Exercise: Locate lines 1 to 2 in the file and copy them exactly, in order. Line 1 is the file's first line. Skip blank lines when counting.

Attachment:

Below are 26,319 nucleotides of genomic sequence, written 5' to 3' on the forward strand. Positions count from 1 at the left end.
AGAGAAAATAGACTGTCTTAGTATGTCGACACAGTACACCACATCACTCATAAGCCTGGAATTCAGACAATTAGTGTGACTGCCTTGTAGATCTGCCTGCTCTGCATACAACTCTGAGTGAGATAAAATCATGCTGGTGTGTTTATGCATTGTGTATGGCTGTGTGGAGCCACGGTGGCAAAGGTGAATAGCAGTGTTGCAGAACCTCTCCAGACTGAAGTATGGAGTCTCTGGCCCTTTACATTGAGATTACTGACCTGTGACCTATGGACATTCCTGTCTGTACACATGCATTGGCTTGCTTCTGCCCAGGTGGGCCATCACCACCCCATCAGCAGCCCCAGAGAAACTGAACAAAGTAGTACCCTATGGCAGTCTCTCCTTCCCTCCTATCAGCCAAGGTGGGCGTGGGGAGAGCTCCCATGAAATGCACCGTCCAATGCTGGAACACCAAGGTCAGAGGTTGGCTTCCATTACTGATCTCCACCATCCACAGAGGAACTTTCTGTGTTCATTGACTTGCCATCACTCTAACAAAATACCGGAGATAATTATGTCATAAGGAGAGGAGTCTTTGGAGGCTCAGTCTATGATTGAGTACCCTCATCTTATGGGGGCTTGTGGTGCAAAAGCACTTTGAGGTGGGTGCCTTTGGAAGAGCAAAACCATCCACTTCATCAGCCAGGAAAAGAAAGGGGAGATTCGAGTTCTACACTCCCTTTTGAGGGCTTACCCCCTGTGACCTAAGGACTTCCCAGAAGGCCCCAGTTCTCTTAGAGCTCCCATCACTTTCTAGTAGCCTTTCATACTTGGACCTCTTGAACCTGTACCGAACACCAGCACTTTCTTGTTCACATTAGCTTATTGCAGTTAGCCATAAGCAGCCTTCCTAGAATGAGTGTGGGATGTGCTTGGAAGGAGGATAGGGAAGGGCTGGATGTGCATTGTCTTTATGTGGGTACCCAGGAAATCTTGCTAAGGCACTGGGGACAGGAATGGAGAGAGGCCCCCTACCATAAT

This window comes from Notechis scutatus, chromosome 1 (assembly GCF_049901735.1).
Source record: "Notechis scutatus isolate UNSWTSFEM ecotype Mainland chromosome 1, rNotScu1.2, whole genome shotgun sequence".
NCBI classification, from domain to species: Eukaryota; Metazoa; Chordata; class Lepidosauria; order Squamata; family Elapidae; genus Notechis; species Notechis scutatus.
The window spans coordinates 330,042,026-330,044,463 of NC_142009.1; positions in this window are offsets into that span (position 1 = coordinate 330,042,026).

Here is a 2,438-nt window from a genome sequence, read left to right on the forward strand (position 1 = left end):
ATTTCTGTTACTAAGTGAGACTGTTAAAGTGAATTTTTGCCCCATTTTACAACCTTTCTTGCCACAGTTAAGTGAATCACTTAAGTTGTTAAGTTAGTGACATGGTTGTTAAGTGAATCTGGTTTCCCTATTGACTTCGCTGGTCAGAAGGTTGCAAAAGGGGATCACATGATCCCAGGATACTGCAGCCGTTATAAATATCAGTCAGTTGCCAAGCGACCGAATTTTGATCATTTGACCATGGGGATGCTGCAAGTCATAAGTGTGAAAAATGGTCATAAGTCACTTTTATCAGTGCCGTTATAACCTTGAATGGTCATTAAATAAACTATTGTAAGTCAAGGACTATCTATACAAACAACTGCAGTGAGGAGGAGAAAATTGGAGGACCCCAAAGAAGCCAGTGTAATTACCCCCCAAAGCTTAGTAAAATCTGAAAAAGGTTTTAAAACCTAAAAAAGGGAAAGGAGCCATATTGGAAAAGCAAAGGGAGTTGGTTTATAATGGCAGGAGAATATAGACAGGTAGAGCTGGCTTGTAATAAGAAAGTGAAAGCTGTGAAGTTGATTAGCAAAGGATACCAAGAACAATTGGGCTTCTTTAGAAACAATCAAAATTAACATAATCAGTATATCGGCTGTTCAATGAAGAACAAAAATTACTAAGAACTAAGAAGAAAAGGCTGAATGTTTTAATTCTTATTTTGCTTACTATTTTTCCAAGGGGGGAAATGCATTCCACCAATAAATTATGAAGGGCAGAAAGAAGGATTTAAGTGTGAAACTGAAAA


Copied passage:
Below are 26,319 nucleotides of genomic sequence, written 5' to 3' on the forward strand. Positions count from 1 at the left end.
AGAGAAAATAGACTGTCTTAGTATGTCGACACAGTACACCACATCACTCATAAGCCTGGAATTCAGACAATTAGTGTGACTGCCTTGTAGATCTGCCTGCTCTGCATACAACTCTGAGTGAGATAAAATCATGCTGGTGTGTTTATGCATTGTGTATGGCTGTGTGGAGCCACGGTGGCAAAGGTGAATAGCAGTGTTGCAGAACCTCTCCAGACTGAAGTATGGAGTCTCTGGCCCTTTACATTGAGATTACTGACCTGTGACCTATGGACATTCCTGTCTGTACACATGCATTGGCTTGCTTCTGCCCAGGTGGGCCATCACCACCCCATCAGCAGCCCCAGAGAAACTGAACAAAGTAGTACCCTATGGCAGTCTCTCCTTCCCTCCTATCAGCCAAGGTGGGCGTGGGGAGAGCTCCCATGAAATGCACCGTCCAATGCTGGAACACCAAGGTCAGAGGTTGGCTTCCATTACTGATCTCCACCATCCACAGAGGAACTTTCTGTGTTCATTGACTTGCCATCACTCTAACAAAATACCGGAGATAATTATGTCATAAGGAGAGGAGTCTTTGGAGGCTCAGTCTATGATTGAGTACCCTCATCTTATGGGGGCTTGTGGTGCAAAAGCACTTTGAGGTGGGTGCCTTTGGAAGAGCAAAACCATCCACTTCATCAGCCAGGAAAAGAAAGGGGAGATTCGAGTTCTACACTCCCTTTTGAGGGCTTACCCCCTGTGACCTAAGGACTTCCCAGAAGGCCCCAGTTCTCTTAGAGCTCCCATCACTTTCTAGTAGCCTTTCATACTTGGACCTCTTGAACCTGTACCGAACACCAGCACTTTCTTGTTCACATTAGCTTATTGCAGTTAGCCATAAGCAGCCTTCCTAGAATGAGTGTGGGATGTGCTTGGAAGGAGGATAGGGAAGGGCTGGATGTGCATTGTCTTTATGTGGGTACCCAGGAAATCTTGCTAAGGCACTGGGGACAGGAATGGAGAGAGGCCCCCTACCATAAT